The Learning Flywheel

Active learning cultures and access to professional development opportunities are key factors that influence how long an employee stays with a company and how engaged they are while they are there. In a recent APCO Insight opinion study, 65 percent of respondents identified continuous learning opportunities as the most important factor when considering whether a company is a good place to work. Additionally, Gallup research suggests that having a defined learning culture leads to higher levels of employee engagement and positively impacts retention rates and overall profitability.

Learning & development can take a business from good to great.

How? By maximizing the potential of the people within.

Learning is a continuous and consistent process. Our brains are hardwired to always be in “on mode” for learning and as a result, even the smallest interaction presents an opportunity for growth. We learn from on-the-job technical skills, training, regulations, processes and procedures, while applying acquired soft skills throughout all phases of our work. We also learn from meetings with our colleagues and research conducted for our clients. Acknowledging lessons taught by constructive feedback and failure help us operate with a “growth mindset,” and harnessing the collective power of these experiences can lead an organization to unprecedented levels of innovation and creativity.

Learning is embedded into everything we do. The important question becomes, is your company intentionally driving the learning culture or are you just letting it happen?

At APCO, we take a 70/20/10 approach to learning where 70 percent comes from on-the-job training, 20 percent is gained through developmental relationships, and 10 percent of learning happens through formal training and professional development.

Over the past few years, learning & development has become a strategic global priority for APCO and a source of competitive advantage in the talent marketplace. However, building a thriving learning culture did not happen overnight. To illustrate this shift, I use the flywheel effect, which is adapted from Jim Collins’ work Good to Great.

The key premise of the flywheel effect is that with any significant transformation, “there is no single defining action, no grand program, no one killer innovation, no solitary lucky break, no miracle moment. Rather, the process resembles relentlessly pushing a giant, heavy flywheel, turn upon turn, building momentum until a point of breakthrough.”

Below, I have integrated the main stages of the flywheel effect with LinkedIn’s elements of transformative learning. This can serve as a guide to (re)building a learning culture in your company.

Stage 1: As with pushing a flywheel from a resting position, creating a learning culture starts slow. It takes great effort to make incremental and, at first, unnoticeable change.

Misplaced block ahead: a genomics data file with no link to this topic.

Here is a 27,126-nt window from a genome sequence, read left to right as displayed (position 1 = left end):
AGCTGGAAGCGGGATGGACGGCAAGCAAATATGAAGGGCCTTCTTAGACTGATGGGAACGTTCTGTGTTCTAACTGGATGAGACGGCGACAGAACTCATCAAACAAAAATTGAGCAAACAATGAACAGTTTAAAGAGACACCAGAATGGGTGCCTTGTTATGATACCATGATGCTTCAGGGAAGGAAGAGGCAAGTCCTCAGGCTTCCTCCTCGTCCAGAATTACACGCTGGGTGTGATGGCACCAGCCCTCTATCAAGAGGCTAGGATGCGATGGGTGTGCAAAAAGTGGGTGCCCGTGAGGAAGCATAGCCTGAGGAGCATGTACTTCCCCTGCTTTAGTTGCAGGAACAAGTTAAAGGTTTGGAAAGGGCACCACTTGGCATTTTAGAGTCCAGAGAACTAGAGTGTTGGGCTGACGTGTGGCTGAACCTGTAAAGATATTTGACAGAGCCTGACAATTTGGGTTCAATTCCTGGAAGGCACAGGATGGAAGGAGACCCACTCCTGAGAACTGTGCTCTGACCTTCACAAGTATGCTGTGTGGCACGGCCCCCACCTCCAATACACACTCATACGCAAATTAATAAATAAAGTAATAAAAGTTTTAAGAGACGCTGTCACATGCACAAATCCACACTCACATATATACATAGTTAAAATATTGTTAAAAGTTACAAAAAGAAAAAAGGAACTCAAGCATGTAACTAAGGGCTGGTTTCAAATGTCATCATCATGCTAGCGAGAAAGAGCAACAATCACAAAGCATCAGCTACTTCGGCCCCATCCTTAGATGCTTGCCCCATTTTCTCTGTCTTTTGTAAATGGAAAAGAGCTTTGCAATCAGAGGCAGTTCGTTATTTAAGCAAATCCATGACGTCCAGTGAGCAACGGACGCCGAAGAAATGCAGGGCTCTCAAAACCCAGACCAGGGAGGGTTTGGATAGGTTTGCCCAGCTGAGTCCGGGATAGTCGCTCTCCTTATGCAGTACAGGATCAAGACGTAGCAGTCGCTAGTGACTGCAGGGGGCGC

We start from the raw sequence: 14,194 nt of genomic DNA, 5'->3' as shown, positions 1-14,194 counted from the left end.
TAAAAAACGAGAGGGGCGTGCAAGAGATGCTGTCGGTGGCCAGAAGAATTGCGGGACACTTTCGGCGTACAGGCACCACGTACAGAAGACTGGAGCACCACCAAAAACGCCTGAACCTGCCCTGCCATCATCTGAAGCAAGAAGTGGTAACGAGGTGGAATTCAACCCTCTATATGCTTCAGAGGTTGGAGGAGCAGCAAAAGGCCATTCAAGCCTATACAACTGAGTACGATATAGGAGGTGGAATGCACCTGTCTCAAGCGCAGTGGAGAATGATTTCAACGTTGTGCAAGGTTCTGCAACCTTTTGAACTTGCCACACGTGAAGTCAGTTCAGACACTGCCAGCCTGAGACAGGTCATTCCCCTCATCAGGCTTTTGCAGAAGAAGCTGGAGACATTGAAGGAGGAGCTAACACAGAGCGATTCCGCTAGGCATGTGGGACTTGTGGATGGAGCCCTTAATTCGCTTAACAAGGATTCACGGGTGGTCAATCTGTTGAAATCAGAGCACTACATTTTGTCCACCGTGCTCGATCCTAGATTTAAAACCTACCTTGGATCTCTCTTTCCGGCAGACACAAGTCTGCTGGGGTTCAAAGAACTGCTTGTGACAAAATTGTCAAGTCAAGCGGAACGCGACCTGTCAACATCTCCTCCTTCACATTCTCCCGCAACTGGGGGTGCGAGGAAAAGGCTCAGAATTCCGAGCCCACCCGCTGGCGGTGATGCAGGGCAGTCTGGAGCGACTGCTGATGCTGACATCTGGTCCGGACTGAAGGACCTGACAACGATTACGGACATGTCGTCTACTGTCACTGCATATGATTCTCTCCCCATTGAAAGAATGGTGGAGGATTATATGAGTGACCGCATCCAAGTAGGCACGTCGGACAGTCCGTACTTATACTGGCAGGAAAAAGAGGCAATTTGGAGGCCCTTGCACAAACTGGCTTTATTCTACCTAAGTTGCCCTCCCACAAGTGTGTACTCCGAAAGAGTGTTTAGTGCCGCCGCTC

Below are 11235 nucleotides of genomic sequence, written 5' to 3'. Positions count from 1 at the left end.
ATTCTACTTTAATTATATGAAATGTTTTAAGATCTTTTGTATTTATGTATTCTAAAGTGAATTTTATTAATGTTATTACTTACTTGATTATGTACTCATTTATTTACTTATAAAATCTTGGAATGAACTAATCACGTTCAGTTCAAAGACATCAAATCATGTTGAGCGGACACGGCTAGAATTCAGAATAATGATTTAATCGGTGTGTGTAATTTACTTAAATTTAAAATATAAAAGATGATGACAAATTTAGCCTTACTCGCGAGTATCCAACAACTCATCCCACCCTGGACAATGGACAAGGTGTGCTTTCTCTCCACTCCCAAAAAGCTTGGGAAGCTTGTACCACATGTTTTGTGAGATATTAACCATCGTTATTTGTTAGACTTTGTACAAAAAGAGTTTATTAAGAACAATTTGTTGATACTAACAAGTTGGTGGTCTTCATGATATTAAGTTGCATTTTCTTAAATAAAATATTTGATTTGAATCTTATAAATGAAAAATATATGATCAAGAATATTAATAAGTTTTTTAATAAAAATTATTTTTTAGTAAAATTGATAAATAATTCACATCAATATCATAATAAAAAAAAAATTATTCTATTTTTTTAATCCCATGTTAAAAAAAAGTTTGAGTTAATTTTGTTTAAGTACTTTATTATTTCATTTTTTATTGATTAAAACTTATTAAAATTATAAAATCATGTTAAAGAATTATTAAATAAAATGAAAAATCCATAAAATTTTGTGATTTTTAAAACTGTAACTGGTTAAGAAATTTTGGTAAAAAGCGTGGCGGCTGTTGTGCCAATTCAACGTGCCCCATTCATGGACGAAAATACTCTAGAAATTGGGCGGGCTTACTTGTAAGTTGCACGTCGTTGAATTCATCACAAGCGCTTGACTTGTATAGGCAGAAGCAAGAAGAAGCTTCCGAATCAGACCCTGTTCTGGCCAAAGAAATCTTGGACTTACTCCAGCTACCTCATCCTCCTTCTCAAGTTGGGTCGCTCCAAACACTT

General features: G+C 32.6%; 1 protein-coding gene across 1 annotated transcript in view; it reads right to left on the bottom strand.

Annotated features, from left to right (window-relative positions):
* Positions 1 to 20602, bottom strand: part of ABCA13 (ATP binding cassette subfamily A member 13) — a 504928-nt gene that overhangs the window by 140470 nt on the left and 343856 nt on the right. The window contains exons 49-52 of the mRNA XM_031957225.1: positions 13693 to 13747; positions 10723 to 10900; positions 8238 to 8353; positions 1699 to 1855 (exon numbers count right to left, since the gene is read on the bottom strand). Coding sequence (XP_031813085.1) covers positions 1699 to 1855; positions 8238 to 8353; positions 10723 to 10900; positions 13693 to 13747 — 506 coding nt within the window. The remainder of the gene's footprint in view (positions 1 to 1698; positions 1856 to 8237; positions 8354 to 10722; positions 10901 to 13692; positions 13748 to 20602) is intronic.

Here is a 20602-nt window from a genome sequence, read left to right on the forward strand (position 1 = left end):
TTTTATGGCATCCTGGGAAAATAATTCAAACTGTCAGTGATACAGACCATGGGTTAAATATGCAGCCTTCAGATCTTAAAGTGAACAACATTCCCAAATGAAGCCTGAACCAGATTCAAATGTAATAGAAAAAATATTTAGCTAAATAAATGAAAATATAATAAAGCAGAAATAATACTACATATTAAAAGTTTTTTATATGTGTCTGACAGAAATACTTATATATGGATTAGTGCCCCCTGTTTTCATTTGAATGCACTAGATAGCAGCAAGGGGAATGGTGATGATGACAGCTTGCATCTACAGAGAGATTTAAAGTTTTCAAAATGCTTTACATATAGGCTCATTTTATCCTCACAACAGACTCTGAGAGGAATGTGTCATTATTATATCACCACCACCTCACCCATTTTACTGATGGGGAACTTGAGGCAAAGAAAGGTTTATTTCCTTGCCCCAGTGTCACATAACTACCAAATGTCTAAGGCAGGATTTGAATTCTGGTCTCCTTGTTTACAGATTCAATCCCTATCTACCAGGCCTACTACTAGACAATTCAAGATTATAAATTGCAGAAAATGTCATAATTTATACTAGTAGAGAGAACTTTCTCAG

Key ideas: The first step is to target the psychological aspect of learning and help your employees understand the “why” behind the culture shift.

Key actions: Align on the long-term strategic direction and outline learning goals, objectives, and progress metrics. Support with theories, models, and specific knowledge.

Stage 2: Gradual changes in behavior lead to momentum building over time, causing the flywheel to move faster.

Key ideas: Consistent direction, messaging, and approach are the keys to success when building a learning culture.

Key actions: Enact fundamental elements of the learning strategy that allow employees to observe, apply, and implement the new ideas. Keep it simple.

Momentum is generated as progress is made, habits form, and tangible results are recognized.

Stage 3: Eventually, momentum takes over and a breakthrough occurs. The learning culture becomes a source of attention and competitive advantage.

Key ideas: As learners experience ‘Aha! moments’ and gain individual insight, their belief system and view of the culture permanently change.

Employees that reach this stage become loyal drivers of the culture and push the strategy further.

Key actions: Keep the wheel turning in the same direction. It will be tempting to change course but reinforcing the collective actions that got you to the breakthrough will result in sustainable adoption of the culture.

Common pitfall: In direct contrast, companies that hinder the flywheel’s momentum and slip into patterns of reactive decision-making will find themselves in the doom loop. This ominous state is characterized by attempting to manufacture the breakthrough point and bypassing the hard work, intentional behaviors, and consistency required to arrive at it naturally.

Key mistake: At this point, the company often stops the flywheel and changes to an opposite course of action. This process is repeated each time desired results are not achieved, and momentum is lost for good.

Creating a learning culture is a long-term talent strategy that requires a top-down mindset shift from organizational leadership and a dedicated vision for what is yet to come. Committing to continual learning in the workplace is a smart investment of time and resources that supports creative thinking, skill development, retention and ultimately allows a company to build a reputation as an employer of choice.